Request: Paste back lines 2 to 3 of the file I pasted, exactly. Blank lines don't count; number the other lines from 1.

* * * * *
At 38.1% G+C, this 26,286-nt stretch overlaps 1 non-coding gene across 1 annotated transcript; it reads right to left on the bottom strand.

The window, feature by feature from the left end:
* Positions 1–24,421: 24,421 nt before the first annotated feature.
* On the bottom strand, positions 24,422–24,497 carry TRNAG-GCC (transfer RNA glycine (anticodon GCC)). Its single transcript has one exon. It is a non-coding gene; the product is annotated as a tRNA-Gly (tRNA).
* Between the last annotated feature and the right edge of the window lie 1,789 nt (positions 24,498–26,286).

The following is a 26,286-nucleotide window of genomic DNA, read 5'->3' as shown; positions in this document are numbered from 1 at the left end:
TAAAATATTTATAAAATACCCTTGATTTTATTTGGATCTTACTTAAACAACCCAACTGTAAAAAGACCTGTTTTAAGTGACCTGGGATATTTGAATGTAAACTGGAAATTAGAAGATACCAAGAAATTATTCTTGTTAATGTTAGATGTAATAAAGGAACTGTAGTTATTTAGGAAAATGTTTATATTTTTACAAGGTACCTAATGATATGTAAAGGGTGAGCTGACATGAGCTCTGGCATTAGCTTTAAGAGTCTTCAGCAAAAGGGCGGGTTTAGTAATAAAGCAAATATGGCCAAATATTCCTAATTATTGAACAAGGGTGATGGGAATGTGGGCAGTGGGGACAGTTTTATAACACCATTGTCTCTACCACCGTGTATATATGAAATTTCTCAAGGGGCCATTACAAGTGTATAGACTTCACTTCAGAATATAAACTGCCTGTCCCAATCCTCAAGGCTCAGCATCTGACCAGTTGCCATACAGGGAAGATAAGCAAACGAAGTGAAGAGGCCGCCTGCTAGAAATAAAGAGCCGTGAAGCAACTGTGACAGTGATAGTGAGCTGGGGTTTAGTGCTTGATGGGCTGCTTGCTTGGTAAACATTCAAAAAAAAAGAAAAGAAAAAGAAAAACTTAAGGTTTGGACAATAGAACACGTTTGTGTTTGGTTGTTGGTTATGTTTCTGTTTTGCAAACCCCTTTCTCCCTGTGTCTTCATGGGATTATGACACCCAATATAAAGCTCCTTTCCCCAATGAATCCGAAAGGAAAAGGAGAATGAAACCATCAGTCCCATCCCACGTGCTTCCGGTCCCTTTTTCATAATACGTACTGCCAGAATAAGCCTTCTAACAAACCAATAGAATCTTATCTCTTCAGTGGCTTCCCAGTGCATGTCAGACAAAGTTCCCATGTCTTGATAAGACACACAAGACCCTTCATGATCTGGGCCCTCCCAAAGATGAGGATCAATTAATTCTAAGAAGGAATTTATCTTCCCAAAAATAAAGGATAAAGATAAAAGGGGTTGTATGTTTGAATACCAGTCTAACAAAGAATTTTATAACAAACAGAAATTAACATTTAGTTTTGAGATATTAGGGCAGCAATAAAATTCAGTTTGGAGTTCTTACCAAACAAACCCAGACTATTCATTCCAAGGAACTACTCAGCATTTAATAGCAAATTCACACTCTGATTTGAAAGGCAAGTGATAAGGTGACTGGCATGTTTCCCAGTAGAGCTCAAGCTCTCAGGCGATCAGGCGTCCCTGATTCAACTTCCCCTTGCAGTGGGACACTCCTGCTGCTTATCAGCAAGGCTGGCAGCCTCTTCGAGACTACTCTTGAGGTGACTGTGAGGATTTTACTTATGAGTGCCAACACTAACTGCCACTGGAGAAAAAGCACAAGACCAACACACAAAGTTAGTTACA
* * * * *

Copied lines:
The window, feature by feature from the left end:
* Positions 1–24,421: 24,421 nt before the first annotated feature.